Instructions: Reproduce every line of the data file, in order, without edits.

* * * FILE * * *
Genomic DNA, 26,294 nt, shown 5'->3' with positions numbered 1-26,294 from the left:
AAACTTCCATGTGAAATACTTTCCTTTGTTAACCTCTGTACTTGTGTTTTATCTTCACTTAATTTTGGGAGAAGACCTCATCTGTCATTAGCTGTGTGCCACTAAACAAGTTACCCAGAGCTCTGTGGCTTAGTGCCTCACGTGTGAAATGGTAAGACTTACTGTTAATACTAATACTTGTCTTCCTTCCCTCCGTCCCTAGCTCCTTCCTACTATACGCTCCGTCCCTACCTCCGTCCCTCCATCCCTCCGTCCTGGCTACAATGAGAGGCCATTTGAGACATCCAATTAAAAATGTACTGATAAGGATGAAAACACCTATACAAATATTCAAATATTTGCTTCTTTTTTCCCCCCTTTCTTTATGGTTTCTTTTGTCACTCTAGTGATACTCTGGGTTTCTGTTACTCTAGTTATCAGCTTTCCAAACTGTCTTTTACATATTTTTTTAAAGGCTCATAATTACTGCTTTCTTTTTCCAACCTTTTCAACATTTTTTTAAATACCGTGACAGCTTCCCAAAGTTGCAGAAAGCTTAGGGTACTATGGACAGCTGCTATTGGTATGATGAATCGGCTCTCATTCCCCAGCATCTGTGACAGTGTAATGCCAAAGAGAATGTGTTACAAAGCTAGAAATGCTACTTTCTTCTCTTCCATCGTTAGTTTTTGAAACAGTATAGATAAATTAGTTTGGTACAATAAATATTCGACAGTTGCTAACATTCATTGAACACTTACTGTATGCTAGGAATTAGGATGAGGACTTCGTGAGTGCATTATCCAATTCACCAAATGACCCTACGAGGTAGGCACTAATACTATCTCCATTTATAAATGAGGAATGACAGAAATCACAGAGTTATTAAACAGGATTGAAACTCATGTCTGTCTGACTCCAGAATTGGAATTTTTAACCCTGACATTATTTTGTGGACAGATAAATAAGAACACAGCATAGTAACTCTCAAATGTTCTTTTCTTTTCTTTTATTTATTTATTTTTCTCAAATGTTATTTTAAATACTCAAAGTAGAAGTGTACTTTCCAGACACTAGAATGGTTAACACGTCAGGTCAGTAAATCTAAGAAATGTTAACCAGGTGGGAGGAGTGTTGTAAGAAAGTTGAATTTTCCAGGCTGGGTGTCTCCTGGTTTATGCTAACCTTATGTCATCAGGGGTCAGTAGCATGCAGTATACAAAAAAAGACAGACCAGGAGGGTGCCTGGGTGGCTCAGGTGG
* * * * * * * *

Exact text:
Genomic DNA, 26,294 nt, shown 5'->3' with positions numbered 1-26,294 from the left:
AAACTTCCATGTGAAATACTTTCCTTTGTTAACCTCTGTACTTGTGTTTTATCTTCACTTAATTTTGGGAGAAGACCTCATCTGTCATTAGCTGTGTGCCACTAAACAAGTTACCCAGAGCTCTGTGGCTTAGTGCCTCACGTGTGAAATGGTAAGACTTACTGTTAATACTAATACTTGTCTTCCTTCCCTCCGTCCCTAGCTCCTTCCTACTATACGCTCCGTCCCTACCTCCGTCCCTCCATCCCTCCGTCCTGGCTACAATGAGAGGCCATTTGAGACATCCAATTAAAAATGTACTGATAAGGATGAAAACACCTATACAAATATTCAAATATTTGCTTCTTTTTTCCCCCCTTTCTTTATGGTTTCTTTTGTCACTCTAGTGATACTCTGGGTTTCTGTTACTCTAGTTATCAGCTTTCCAAACTGTCTTTTACATATTTTTTTAAAGGCTCATAATTACTGCTTTCTTTTTCCAACCTTTTCAACATTTTTTTAAATACCGTGACAGCTTCCCAAAGTTGCAGAAAGCTTAGGGTACTATGGACAGCTGCTATTGGTATGATGAATCGGCTCTCATTCCCCAGCATCTGTGACAGTGTAATGCCAAAGAGAATGTGTTACAAAGCTAGAAATGCTACTTTCTTCTCTTCCATCGTTAGTTTTTGAAACAGTATAGATAAATTAGTTTGGTACAATAAATATTCGACAGTTGCTAACATTCATTGAACACTTACTGTATGCTAGGAATTAGGATGAGGACTTCGTGAGTGCATTATCCAATTCACCAAATGACCCTACGAGGTAGGCACTAATACTATCTCCATTTATAAATGAGGAATGACAGAAATCACAGAGTTATTAAACAGGATTGAAACTCATGTCTGTCTGACTCCAGAATTGGAATTTTTAACCCTGACATTATTTTGTGGACAGATAAATAAGAACACAGCATAGTAACTCTCAAATGTTCTTTTCTTTTCTTTTATTTATTTATTTTTCTCAAATGTTATTTTAAATACTCAAAGTAGAAGTGTACTTTCCAGACACTAGAATGGTTAACACGTCAGGTCAGTAAATCTAAGAAATGTTAACCAGGTGGGAGGAGTGTTGTAAGAAAGTTGAATTTTCCAGGCTGGGTGTCTCCTGGTTTATGCTAACCTTATGTCATCAGGGGTCAGTAGCATGCAGTATACAAAAAAAGACAGACCAGGAGGGTGCCTGGGTGGCTCAGGTGG